I wanted to quickly post a few thoughts about this blog post I came across recently. It's from the National Fatherhood Initiative's blog, called "The Father Factor," and I thought it was right on the money. In Mr. Roland Warren's post, "The Intended Consequences of an Old Spaniard" he discusses the important role that fathers play when it comes to guiding and protecting their daughters when young men start to enter the picture. Actually, it was Wendy herself who sent me the link, and I'm so glad she did. This is a topic very near and dear to my heart because of my own circumstances growing up.
I grew up without a father and it's interesting to me that my husband was actually very disappointed that he didn't get to ask my father's permission to marry me. I'd never thought much about it since I'd always known that my father wouldn't be walking me down the aisle or giving me away, etc. My husband, however, had been thinking about this subject for years, planning and preparing in his mind what he might say to the father of the girl he wanted to marry. He actually looked forward to the idea of asking for her hand. (Despite my father's absense, he still followed through with his plan and asked my mother for her permission.)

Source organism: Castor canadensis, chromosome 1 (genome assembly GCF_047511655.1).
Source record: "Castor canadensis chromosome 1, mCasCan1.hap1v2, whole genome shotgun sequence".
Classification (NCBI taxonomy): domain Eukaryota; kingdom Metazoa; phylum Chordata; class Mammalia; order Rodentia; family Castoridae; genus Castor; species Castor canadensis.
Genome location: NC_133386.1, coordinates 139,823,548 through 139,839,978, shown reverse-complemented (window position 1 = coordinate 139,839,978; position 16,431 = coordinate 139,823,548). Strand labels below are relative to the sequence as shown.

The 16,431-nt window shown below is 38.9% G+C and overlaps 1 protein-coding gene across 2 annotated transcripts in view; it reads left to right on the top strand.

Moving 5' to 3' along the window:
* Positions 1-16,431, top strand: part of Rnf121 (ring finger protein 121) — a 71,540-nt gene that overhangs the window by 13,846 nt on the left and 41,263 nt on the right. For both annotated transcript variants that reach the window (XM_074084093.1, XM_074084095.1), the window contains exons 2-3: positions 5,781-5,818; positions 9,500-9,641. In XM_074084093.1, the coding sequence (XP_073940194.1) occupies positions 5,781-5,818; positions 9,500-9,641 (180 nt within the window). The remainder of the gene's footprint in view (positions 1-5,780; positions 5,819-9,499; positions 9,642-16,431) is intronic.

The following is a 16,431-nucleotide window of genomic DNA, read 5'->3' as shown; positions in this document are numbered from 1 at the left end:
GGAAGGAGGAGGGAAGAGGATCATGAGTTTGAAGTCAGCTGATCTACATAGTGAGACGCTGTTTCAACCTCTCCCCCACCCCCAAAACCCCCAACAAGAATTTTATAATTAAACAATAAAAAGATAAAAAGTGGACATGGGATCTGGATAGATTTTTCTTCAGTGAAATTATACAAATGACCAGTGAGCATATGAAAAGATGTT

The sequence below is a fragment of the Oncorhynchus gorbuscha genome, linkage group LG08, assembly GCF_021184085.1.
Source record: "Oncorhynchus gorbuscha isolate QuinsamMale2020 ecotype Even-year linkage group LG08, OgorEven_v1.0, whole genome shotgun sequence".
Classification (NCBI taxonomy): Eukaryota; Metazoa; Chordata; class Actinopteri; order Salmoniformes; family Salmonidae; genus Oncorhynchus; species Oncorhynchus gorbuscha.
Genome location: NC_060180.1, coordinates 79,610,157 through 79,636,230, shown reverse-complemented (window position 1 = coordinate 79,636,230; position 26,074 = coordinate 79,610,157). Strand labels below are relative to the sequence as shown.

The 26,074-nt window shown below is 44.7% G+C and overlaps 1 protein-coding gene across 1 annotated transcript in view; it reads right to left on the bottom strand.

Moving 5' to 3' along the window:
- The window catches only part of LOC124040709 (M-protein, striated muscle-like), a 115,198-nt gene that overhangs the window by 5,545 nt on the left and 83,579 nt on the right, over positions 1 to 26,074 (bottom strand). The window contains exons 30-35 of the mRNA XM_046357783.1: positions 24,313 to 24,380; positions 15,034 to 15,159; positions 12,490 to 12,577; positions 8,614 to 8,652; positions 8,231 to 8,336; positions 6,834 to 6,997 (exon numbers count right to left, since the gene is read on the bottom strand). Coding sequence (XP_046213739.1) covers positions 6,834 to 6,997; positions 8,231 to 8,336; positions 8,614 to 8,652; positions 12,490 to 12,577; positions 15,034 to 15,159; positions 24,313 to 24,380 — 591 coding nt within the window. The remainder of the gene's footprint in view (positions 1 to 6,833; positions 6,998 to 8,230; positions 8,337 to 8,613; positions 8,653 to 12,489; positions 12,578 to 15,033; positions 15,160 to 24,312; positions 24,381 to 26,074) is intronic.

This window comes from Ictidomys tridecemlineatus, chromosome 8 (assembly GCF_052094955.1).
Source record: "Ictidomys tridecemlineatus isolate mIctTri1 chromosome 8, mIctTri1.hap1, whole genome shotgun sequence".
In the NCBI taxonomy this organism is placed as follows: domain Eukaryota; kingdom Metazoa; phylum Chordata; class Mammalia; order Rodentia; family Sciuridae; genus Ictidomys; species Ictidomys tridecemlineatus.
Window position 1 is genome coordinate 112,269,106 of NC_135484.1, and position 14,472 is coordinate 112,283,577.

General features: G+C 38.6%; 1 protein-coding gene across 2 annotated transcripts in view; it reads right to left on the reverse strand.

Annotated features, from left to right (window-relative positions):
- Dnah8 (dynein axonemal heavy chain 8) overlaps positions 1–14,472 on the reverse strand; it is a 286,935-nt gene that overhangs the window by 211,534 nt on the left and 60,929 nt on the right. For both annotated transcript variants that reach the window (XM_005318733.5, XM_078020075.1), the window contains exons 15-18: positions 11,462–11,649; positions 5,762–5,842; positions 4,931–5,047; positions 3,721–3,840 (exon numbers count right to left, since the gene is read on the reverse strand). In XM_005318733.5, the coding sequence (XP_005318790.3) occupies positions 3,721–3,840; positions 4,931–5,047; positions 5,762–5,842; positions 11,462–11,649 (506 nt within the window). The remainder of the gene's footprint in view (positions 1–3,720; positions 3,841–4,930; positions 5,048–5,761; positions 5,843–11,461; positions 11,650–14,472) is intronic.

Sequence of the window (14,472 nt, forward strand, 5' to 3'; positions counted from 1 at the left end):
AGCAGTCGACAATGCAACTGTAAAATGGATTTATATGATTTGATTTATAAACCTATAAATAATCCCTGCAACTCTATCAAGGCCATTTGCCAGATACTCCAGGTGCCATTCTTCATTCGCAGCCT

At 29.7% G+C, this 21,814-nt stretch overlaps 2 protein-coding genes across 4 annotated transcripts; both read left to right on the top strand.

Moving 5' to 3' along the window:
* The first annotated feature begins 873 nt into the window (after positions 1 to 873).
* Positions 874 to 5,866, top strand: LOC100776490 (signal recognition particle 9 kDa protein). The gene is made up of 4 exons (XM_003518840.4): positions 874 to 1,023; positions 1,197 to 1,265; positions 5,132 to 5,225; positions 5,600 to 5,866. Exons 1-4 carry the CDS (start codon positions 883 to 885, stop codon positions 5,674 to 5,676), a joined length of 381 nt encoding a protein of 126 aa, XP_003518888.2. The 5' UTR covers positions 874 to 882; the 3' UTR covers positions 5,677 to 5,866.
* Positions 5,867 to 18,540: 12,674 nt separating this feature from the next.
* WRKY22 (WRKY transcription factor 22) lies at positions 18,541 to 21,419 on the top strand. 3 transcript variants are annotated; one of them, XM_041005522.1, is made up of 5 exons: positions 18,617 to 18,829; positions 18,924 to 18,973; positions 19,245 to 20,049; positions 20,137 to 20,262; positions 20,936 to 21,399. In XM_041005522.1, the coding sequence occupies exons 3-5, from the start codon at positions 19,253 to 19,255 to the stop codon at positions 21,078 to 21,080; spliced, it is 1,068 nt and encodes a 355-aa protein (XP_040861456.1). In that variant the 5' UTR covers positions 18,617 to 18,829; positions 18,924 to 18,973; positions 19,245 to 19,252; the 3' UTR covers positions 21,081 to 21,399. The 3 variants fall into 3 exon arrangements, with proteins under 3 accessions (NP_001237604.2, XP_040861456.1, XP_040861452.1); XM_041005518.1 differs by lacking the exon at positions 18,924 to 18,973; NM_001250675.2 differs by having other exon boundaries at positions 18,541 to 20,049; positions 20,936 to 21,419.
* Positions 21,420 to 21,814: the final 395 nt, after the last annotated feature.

It is so heartbreaking to me the way the role of the father is now considered optional in the raising children. Certainly mothers (and single fathers) can do a great job on their own if necessary. Mine did. But that doesn't mean that it's the way it should be, you know? Every time I hear some woman declare that she doesn't need a man to have a baby I want to scream: "Um, actually you do even if you don't plan to involve him in raising the child." (Perhaps a short biology lesson would be useful at this point.) And what about the child? "You might not think that you need a man, but your child needs a father," I want to say. I certainly know that from experience.
Anyhow, I'm wondering what you guys think about the piece and the topic in general.